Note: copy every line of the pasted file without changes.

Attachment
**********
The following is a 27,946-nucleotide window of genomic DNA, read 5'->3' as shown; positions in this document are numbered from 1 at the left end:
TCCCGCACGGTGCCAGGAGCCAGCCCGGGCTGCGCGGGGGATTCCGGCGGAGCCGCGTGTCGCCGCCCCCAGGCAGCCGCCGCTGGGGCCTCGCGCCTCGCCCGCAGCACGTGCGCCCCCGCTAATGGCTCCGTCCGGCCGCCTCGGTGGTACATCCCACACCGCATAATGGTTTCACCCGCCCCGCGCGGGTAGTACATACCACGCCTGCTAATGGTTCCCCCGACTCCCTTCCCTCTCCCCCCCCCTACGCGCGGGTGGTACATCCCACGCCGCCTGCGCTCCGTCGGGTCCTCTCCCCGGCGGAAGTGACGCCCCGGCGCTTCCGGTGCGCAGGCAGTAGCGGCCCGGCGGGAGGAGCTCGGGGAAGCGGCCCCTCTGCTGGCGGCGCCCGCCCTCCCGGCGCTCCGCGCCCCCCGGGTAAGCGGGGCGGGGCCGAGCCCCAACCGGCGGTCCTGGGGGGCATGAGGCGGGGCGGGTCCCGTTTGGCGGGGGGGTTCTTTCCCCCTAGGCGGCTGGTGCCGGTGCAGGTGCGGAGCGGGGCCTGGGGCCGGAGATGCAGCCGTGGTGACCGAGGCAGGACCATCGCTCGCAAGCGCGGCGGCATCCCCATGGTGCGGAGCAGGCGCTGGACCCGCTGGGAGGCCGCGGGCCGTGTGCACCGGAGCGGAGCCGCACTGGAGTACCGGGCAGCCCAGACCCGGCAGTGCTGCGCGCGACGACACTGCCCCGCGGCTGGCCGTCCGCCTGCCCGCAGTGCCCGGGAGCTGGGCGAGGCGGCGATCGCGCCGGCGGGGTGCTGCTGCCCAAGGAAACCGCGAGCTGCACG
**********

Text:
The following is a 27,946-nucleotide window of genomic DNA, read 5'->3' as shown; positions in this document are numbered from 1 at the left end:
TCCCGCACGGTGCCAGGAGCCAGCCCGGGCTGCGCGGGGGATTCCGGCGGAGCCGCGTGTCGCCGCCCCCAGGCAGCCGCCGCTGGGGCCTCGCGCCTCGCCCGCAGCACGTGCGCCCCCGCTAATGGCTCCGTCCGGCCGCCTCGGTGGTACATCCCACACCGCATAATGGTTTCACCCGCCCCGCGCGGGTAGTACATACCACGCCTGCTAATGGTTCCCCCGACTCCCTTCCCTCTCCCCCCCCCTACGCGCGGGTGGTACATCCCACGCCGCCTGCGCTCCGTCGGGTCCTCTCCCCGGCGGAAGTGACGCCCCGGCGCTTCCGGTGCGCAGGCAGTAGCGGCCCGGCGGGAGGAGCTCGGGGAAGCGGCCCCTCTGCTGGCGGCGCCCGCCCTCCCGGCGCTCCGCGCCCCCCGGGTAAGCGGGGCGGGGCCGAGCCCCAACCGGCGGTCCTGGGGGGCATGAGGCGGGGCGGGTCCCGTTTGGCGGGGGGGTTCTTTCCCCCTAGGCGGCTGGTGCCGGTGCAGGTGCGGAGCGGGGCCTGGGGCCGGAGATGCAGCCGTGGTGACCGAGGCAGGACCATCGCTCGCAAGCGCGGCGGCATCCCCATGGTGCGGAGCAGGCGCTGGACCCGCTGGGAGGCCGCGGGCCGTGTGCACCGGAGCGGAGCCGCACTGGAGTACCGGGCAGCCCAGACCCGGCAGTGCTGCGCGCGACGACACTGCCCCGCGGCTGGCCGTCCGCCTGCCCGCAGTGCCCGGGAGCTGGGCGAGGCGGCGATCGCGCCGGCGGGGTGCTGCTGCCCAAGGAAACCGCGAGCTGCACG